South Bend Tribune
South Bend, Indiana
December 29, 2005
Many Thanks to Ida Chipman for graciously allowing us to reproduce this article.

Generations of music

Dick Benefiel helped create strong band tradition at Plymouth High.

IDA CHIPMAN
Tribune Correspondent

Between them, Ginger and Dick Benefiel have totaled nearly 75 years of teaching and directing music.
Tribune Photo/IDA CHIPMAN

PLYMOUTH -- Dick Benefiel would still be playing musical instruments if he hadn't lost all of his teeth back in the 1980s.

"If you can't bite the mouthpiece and can't feel the pressure," he said, shaking his head, "there is no way you can play."

He could still teach and his ear was as fine-tuned as ever, but he had to hang up his beloved saxophone and clarinet.

Now at age 73 with health issues complicating his life, he enjoys reminiscing about his career in music.

A band director for 31 years, 22 of them in Plymouth, Dick retired in 1990.

When he took over the job from Phil Eherneman who went to Warsaw, there were about 50 band members. When he retired, there were more than 140.

His longtime assistant director, Dale Kokot, said, "Mr. Benefiel is the Big Red Band. The band stands for everything he believes in -- discipline, excellence, trying your best and being fair."

It was a long struggle to get there.

When he was in the fifth grade, Dick's father bought him a second-hand clarinet for $10.

"Ten dollars was all he could afford and the clarinet was in his price range, so that's what I got," Dick said.

Throughout school, he played saxophone and clarinet in his school's band activities. He also had a six-man dance band that traveled around Madison County, and he would occasionally hitchhike to Anderson, Ind., to play in the Eagles Lodge band.

"I was really too young to play in that venue," he said, "but I lied about how old I was. I earned $5 a night and that was good money back then."

After graduation from Alexandria (Ind.) High School with the Class of 1950, Dick went to Butler University for a year and then joined the Air Force.

"It was during the Korean War," he said, "and I was stationed for four years in Wichita Falls, Texas, with the 761st Air Force Band."

Buck Sgt. Benefiel played all over. His Army band was part of Bob Hope's show. They also played for Jimmy Durante and other popular USO performers, as well as touring the country as part of his Air Force duties.

After his honorable discharge in 1955, Dick entered the Indiana University School of Music.

It was there, as a freshman, that he met Virginia "Ginger" Anthrop, a senior music major.

She graduated in 1956, got a job at West School in Plymouth and taught everything musical -- including band and choir -- for grades kindergarten through 12 for a year.

When she returned to Bloomington, the couple were married and Ginger became the music teacher at Needham, Ind.

Her salary, the G.I. Bill and gigs with the Hal Cobine dance band in Monroe County "kept us from starving," Dick said.

He earned his bachelor's degree in music education from I.U. in 1959, and later his master's degree.

For the next five years, Dick taught music at LaPaz High School, followed by two years at LaVille High School.

Paula, their oldest child, had been born in 1961. When she was 5 years old, Dick resigned from LaVille to take the family -- which then included two sons, David and John -- to Colorado to live.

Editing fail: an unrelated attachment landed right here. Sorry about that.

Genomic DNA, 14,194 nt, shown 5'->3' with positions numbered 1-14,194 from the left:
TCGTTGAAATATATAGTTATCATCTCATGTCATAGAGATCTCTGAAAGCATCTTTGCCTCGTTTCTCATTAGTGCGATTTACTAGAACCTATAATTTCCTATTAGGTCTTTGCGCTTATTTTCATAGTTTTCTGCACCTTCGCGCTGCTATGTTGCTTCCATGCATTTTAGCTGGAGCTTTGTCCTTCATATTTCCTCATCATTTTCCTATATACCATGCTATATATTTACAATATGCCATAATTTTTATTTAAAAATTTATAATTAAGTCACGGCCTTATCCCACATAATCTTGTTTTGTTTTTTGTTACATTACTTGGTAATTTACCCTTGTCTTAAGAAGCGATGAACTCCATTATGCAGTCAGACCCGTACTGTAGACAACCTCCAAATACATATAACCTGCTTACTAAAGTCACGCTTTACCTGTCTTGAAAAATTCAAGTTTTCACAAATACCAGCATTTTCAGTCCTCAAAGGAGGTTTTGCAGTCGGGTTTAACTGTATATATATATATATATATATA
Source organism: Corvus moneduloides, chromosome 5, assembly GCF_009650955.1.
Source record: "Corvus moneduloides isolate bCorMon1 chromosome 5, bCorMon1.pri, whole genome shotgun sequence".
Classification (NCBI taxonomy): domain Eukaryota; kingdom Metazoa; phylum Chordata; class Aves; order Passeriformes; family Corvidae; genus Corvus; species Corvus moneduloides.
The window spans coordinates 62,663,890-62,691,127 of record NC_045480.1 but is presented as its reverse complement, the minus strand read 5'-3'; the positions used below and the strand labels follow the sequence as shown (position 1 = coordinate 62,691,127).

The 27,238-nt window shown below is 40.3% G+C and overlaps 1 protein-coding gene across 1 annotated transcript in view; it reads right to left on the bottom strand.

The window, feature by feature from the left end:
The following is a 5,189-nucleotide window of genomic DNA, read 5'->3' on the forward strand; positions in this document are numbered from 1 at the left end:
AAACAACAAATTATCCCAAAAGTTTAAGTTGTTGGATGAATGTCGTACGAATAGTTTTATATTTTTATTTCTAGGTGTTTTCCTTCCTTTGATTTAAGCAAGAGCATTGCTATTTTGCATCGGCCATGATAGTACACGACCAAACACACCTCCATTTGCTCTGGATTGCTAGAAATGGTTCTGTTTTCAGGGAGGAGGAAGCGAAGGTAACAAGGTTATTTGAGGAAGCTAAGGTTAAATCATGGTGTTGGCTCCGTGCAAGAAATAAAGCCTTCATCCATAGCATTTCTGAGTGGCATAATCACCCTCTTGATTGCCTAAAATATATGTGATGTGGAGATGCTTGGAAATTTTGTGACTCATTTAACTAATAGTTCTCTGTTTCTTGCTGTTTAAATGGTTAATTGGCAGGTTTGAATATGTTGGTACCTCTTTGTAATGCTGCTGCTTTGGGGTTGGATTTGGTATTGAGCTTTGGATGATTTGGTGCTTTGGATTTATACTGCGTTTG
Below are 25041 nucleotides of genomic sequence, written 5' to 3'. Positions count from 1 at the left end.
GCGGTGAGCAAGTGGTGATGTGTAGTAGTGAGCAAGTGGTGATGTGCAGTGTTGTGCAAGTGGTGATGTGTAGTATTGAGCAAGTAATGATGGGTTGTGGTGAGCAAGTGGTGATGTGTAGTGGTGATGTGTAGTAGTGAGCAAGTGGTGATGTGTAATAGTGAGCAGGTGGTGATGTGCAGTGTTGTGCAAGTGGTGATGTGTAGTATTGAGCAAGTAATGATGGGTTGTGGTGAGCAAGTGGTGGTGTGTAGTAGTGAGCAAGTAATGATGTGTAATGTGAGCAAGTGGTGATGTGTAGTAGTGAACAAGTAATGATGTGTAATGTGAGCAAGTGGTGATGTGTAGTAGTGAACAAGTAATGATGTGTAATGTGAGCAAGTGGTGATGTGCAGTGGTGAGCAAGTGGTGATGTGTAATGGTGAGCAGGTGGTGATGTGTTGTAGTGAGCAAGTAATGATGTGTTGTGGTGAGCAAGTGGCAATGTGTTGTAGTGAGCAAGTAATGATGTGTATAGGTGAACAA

"Paula had severe asthma," Ginger said. "We nearly lost her several times. There was an outstanding asthmatic hospital in Denver and we moved there to save her life."

Dick said, "We took money out of our teacher's retirement fund to have the means to go."

Both Benefiels taught in Colorado. Neither received any longevity pay for their teaching experience in Indiana, and their salaries, before taxes, came to $4,200 apiece.

"After a year and a half, we were flat broke," Dick said. "The doctor's bills were astronomical and we realized that we had to find a way to come home."

Fate, in the guise of Bill Shemberger, intervened. Shemberger, owner of a music store and a good friend, called Dick in Colorado to tell him of a job opening for a band director in Plymouth.

Interviewed in the summer of 1968, Dick was hired on the spot. He rented a home on North Center Street and returned to Colorado to fetch his family.

He taught music and directed bands for grades eight through high school.

Ginger became the music teacher at Jefferson Elementary, the same school where Paula (Neidlinger) -- who outgrew her asthma -- is now the principal.

One highlight was in 1975, when the band went to a band festival in Mexico City. The band members themselves raised $38,000 in the space of a year and a half.

"Every student was required to earn a certain amount," Benefiel said. "And they did. They did everything in the community: raked leaves, baby sat, washed cars, sold chicken. They got it done."

Dick was honored by Governor Otis R. Bowen as an Indiana Ambassador to Mexico in a welcoming home ceremony in Indianapolis.

The young band director inaugurated the first Big Red Variety Show in 1977.

"We didn't have enough band members for the first show, so Jack Peterman's choir filled in."

That was the beginning of a long history of spring musical shows that is still going strong.

Dick also played in a community band with such local musicians as John Wilson, Johnny Keck, Bill Tanner and "Doc" Koontz.

Dick has written countless original pieces for the variety shows and did his own scores for the band, some of which were recorded every year.

He loved his job and working with kids who were talented in the field of music.

In 1986, he was the grand marshal of the Blueberry Parade.

"I rode in a convertible down the parade route," he recalled.

"And when we got to the reviewing stand, I jumped out so as to direct the band in the national anthem


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